Asked to express their attitude on Mr. Wang’s visit to Taiwan, 73.4% of the respondents say they will welcome him (including “greatly welcome,” 17.9%, and “welcome,” 55.5%). Asked to comment on Beijing’s demand that Taiwan must retract the “special state-to-state relationship” before Wang can visit Taiwan, 69.7% consider it an unreasonable demand (including “very unreasonable,” 24.7%, and “unreasonable,” 45%). In addition, 58.1% of the respondents consider Wang’s visit helpful for cross-strait relations (including “very helpful,” 8.7%, and “helpful,” 49.4%), 10% higher than the October survey. Those considering it unhelpful account for 18.8% (including “very unhelpful,” 3.6%, and “unhelpful,” 15.2%), 12% down from the survey in October.

(5) Cross-strait Negotiations

Asked to comment on the government’s position that “official negotiations and contacts between Taiwan and Mainland China should be conducted on an equal footing,” 80.9% believe that it is necessary for the government to insist on this position (including “very necessary,” 39.2%, and “necessary,” 41.7%). When asked to comment on whether “the equal basis must be secured before the government can conduct negotiations with the PRC,” 73.8% of the respondents agreed.

Should the two sides have equal footing for negotiations, 79.2% of the respondents support the government to embark on political talks with Mainland China, compared to 9.7% of respondents against it. Asked about Mainland China’s sincerity in having political talks with Taiwan, 67.9% of the respondents were in doubt (including “strongly in doubt,” 21.2%, and “in doubt,” 46.7%). Only 18.2% of the respondents believe Mainland China is sincere about conducting political talks with Taiwan.

(6) Cross-strait Economic Exchanges

Asked to comment on cross-strait direct transportation, 78% of the respondents support “conditional relaxation” (under the principles of national security, dignity, and parity). Only 10.1% of the respondents support “unconditional relaxation.” In all surveys since February 1997, the percentage in favor of “conditional relaxation” has remained above 70%. The level of support for “unconditional relaxation” remains about 15%.

Asked to comment on the government’s restrictions on Taiwan investment in the Mainland, 49.4% of the respondents want tougher restrictions. Those supporting “more relaxed” restrictions account for 21.6%, and only 14.4% of the respondents support the government keeps restrictions at the current level. Compared with the survey conducted in April 1999, support for tougher restrictions dropped 12.4%, and support for maintaining the same controls grew by 11.2%. Those in favor of “more relaxed” controls increased 6.9%. In general, in all of polls conducted after February 1997, those wishing to see a tightening of controls remain at 45%-60%, while that in favor of “more relaxed” controls stood at 20%.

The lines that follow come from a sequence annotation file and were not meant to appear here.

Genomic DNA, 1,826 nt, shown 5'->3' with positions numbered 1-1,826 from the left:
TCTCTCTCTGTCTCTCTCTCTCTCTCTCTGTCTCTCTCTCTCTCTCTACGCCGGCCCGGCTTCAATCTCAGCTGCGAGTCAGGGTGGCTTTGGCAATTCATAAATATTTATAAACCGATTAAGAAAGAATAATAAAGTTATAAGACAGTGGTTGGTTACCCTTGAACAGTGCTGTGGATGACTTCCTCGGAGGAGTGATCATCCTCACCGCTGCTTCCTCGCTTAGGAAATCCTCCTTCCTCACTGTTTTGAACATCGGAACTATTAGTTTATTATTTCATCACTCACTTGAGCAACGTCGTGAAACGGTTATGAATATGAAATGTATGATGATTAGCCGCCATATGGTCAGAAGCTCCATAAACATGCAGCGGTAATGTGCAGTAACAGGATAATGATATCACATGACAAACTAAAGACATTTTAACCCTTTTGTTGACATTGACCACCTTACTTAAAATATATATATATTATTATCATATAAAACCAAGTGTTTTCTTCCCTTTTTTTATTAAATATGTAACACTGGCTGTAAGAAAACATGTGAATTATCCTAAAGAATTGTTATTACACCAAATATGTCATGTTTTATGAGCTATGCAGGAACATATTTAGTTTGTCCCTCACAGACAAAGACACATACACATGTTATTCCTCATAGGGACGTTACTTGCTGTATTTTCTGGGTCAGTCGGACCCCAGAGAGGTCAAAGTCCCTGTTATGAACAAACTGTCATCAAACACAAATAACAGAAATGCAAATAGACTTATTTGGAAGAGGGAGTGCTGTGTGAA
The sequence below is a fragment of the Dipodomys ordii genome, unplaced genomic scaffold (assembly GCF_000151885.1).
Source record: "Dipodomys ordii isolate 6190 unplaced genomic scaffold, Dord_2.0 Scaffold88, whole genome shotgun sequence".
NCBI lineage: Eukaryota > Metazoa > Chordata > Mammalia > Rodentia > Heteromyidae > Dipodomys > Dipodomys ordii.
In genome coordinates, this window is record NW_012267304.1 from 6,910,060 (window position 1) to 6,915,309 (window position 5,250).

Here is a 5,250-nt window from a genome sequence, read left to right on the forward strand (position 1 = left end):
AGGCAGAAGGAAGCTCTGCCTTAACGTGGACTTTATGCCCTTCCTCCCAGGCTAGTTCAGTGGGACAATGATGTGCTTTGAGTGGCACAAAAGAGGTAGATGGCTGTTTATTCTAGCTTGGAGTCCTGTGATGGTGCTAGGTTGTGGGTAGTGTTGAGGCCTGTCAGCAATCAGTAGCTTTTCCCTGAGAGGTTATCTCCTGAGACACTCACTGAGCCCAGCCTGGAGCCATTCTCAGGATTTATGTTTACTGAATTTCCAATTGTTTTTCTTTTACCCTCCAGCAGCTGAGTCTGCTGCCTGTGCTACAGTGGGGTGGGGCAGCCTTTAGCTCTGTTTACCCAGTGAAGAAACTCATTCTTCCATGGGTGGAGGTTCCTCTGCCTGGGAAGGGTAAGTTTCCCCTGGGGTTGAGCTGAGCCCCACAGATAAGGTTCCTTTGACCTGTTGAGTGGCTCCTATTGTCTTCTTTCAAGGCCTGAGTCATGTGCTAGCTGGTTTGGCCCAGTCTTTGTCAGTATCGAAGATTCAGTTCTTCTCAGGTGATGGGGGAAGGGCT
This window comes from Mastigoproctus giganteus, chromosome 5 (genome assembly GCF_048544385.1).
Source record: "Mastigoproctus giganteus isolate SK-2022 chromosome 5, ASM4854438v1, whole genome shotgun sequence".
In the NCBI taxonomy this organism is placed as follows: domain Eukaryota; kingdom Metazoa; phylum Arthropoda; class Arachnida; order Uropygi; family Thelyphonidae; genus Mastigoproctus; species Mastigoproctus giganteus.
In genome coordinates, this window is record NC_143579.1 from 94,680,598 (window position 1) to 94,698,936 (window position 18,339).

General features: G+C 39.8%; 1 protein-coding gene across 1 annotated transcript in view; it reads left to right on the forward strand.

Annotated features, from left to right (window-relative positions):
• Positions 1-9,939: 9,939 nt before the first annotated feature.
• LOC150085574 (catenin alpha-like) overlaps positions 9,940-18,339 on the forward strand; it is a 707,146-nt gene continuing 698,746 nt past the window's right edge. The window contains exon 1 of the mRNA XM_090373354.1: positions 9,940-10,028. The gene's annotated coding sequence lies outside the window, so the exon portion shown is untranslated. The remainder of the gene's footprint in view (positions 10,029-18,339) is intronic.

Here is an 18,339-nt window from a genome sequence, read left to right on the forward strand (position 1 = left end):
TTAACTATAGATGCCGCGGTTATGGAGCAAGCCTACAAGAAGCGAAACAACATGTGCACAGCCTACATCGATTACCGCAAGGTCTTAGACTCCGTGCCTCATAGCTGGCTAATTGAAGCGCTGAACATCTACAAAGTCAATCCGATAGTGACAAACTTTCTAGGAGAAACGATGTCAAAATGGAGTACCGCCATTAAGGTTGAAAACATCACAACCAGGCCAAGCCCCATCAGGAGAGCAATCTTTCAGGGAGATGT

(7) The Pace of Liberalization of Cross-strait Exchanges

Asked to evaluate the government’s pace of liberalization of cross-strait exchanges, 50.9% of the respondents say the speed is “just right,” 21.9%, “too slow,” and 8.8%, “too fast.” Compared with the last survey, the support for “just right” edged up 11.2%, and “too slow,” 10.6%. Those who believe the pace to be “too fast” dropped 6.3%. Asked to comment on future cross-strait relations, 29.3% say cross-strait situation will remain “unchanged,” 26.4% “more tensed,” and 22% “more relaxed.”

(8) Foreign Relations vs. Cross-strait Relations

When asked whether priority should be given to foreign relations or cross-strait relations, respondents considering “both are equally important” account for 37.4%, 13.6% higher than the last survey. Those weighing foreign relations more important than cross-strait relations accounted for 30.5%, compared to 22.3% who believe the opposite. These two percentages are on par with the percentages in the previous survey. If developing foreign relations resulted in cross-strait tensions, 68.4% still support continuing to develop foreign relations, a level on par with the past surveys.

(9) People’s Awareness of Mainland China’s Hostility

In this survey, 78.3% of the respondents believe that Mainland authorities are unfriendly to the ROC government (including “very unfriendly,” 24.9%, and “unfriendly,” 53.4%), a 10.2% drop from the August survey last year. Also, 59.7% believe that they are unfriendly to Taiwan people (including “very unfriendly,” 13.9%, and “unfriendly,” 45.8%), a 7% drop from earlier survey. Though Mainland authorities’ perceived hostility to Taiwan has been on a downward trend, it is still at a high level.